What we’ll tell people about Colombia

We spent almost three and a half months in Colombia. It was excellent. As the (somewhat contrived) tag line says: the only risk is that you won't want to leave.
We spent almost three and a half months in Colombia. It was excellent. As the (somewhat contrived) tag line says: the only risk is that you won’t want to leave.

  • Go. And go now. There’s plenty of tourist infrastructure and plenty to see – jungles, beaches, ancient ruins, deserts, sparkling cities, mountains to climb. But there aren’t that many tourists yet. It’s still recovering from a reputation for drugs and violence. Plus, few Colombians seem to have figured out that tourists can be cheated and exploited.
  • Go to the coast and the highlands because they’re different countries. On the coast life is slower, but more chaotic. And the people have a lot less. The highlands feel much more developed to western eyes, because they feel a lot more like home.
  • It’s safe, by and large, though many human rights were sacrificed to create the ‘security platform’. But don’t think that everywhere is safe, and don’t think that the war is over.
  • The people look different: African, indigenous, European, mixed. Charmingly, ethnic look seems to be treated like eye or hair colour in New Zealand. Just a physical feature, not an issue of identity. Actually, they think similarly about fat and thin too.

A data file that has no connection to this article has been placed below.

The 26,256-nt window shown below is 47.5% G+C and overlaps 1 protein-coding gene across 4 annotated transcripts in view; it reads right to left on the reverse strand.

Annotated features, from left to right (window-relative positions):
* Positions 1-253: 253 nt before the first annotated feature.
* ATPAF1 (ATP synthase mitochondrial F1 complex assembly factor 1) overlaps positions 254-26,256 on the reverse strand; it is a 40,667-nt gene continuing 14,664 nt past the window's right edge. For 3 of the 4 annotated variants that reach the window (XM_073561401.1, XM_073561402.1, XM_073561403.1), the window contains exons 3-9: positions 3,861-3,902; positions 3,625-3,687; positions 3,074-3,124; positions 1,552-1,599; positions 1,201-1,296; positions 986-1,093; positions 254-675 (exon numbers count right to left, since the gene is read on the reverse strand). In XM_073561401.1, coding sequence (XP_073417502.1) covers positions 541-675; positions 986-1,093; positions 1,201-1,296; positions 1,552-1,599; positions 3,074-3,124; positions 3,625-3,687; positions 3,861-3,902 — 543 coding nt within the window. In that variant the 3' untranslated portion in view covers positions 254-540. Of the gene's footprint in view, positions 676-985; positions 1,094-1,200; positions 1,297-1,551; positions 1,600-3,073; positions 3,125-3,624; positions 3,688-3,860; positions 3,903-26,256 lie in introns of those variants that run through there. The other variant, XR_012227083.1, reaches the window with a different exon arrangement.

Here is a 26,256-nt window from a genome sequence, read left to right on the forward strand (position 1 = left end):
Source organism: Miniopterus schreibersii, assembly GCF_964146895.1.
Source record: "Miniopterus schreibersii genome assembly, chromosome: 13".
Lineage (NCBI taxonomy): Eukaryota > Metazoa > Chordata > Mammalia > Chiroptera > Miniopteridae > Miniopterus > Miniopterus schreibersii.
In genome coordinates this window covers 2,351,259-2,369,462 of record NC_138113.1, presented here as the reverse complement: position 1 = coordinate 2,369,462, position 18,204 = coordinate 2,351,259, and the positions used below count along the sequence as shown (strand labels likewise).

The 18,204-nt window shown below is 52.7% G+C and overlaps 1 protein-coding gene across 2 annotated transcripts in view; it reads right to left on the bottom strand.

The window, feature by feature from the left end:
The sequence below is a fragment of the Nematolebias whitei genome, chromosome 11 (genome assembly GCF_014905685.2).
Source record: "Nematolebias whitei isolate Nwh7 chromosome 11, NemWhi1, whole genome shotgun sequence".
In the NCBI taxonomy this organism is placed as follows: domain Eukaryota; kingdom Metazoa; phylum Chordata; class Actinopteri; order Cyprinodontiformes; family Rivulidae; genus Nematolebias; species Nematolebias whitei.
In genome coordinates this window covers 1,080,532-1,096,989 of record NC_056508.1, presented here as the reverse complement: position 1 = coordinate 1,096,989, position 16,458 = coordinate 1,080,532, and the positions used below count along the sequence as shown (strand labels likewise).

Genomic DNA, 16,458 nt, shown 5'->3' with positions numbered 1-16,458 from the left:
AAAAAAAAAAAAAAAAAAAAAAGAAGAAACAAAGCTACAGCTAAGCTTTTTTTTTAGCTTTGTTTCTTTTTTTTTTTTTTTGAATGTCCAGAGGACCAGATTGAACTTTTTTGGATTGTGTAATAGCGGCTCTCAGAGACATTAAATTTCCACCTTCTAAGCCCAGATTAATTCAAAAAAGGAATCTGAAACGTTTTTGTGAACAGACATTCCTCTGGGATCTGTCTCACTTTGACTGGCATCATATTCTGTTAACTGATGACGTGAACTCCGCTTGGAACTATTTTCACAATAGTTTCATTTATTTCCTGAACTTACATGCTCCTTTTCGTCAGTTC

• Travel is pretty cheap, though further South in South America is cheaper. We’ve been spending about $45NZD per person. Even splashing out on a Western luxury should be at least a third cheaper than at home.
  • A little Spanish goes a long way. It doesn’t take much before your Spanish is better than the English of most people you talk to. And Spanish is refreshingly easy to learn. It makes you feel sorry for hispanohablantes learning English.
  • There is no country on earth with such abundance of fruits and juices. Some, like lulo, are only found in Colombia.
  • The fruits are the highlight of the cuisine. Otherwise prepare to carb up.
  • Colombian people are some of the friendliest, and happiest that you will ever meet. And we’re not just saying that, Colombia consistently performs highly in surveys of subjective well being. It’s much happier than its level of wealth and its violent history imply.

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